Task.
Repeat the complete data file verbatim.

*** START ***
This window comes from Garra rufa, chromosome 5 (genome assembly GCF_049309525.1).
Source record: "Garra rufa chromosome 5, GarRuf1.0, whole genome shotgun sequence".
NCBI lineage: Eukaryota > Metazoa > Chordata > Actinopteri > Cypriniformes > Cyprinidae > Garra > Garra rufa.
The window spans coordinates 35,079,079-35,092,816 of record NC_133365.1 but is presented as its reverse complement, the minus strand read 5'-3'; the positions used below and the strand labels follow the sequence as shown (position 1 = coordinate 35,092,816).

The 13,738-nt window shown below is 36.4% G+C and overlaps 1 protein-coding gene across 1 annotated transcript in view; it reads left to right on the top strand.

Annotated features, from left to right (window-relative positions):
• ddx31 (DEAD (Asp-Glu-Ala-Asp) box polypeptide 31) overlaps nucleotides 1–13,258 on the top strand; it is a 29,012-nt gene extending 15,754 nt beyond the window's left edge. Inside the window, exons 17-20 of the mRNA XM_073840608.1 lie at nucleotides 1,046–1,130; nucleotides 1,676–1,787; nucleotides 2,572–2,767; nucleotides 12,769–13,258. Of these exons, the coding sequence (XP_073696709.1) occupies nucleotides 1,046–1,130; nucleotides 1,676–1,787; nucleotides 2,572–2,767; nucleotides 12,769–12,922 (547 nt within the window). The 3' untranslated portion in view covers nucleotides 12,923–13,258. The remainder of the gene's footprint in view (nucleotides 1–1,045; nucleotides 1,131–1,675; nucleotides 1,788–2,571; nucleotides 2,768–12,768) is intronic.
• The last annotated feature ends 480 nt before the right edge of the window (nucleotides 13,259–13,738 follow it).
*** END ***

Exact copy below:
This window comes from Garra rufa, chromosome 5 (genome assembly GCF_049309525.1).
Source record: "Garra rufa chromosome 5, GarRuf1.0, whole genome shotgun sequence".
NCBI lineage: Eukaryota > Metazoa > Chordata > Actinopteri > Cypriniformes > Cyprinidae > Garra > Garra rufa.
The window spans coordinates 35,079,079-35,092,816 of record NC_133365.1 but is presented as its reverse complement, the minus strand read 5'-3'; the positions used below and the strand labels follow the sequence as shown (position 1 = coordinate 35,092,816).

The 13,738-nt window shown below is 36.4% G+C and overlaps 1 protein-coding gene across 1 annotated transcript in view; it reads left to right on the top strand.

Annotated features, from left to right (window-relative positions):
• ddx31 (DEAD (Asp-Glu-Ala-Asp) box polypeptide 31) overlaps nucleotides 1–13,258 on the top strand; it is a 29,012-nt gene extending 15,754 nt beyond the window's left edge. Inside the window, exons 17-20 of the mRNA XM_073840608.1 lie at nucleotides 1,046–1,130; nucleotides 1,676–1,787; nucleotides 2,572–2,767; nucleotides 12,769–13,258. Of these exons, the coding sequence (XP_073696709.1) occupies nucleotides 1,046–1,130; nucleotides 1,676–1,787; nucleotides 2,572–2,767; nucleotides 12,769–12,922 (547 nt within the window). The 3' untranslated portion in view covers nucleotides 12,923–13,258. The remainder of the gene's footprint in view (nucleotides 1–1,045; nucleotides 1,131–1,675; nucleotides 1,788–2,571; nucleotides 2,768–12,768) is intronic.
• The last annotated feature ends 480 nt before the right edge of the window (nucleotides 13,259–13,738 follow it).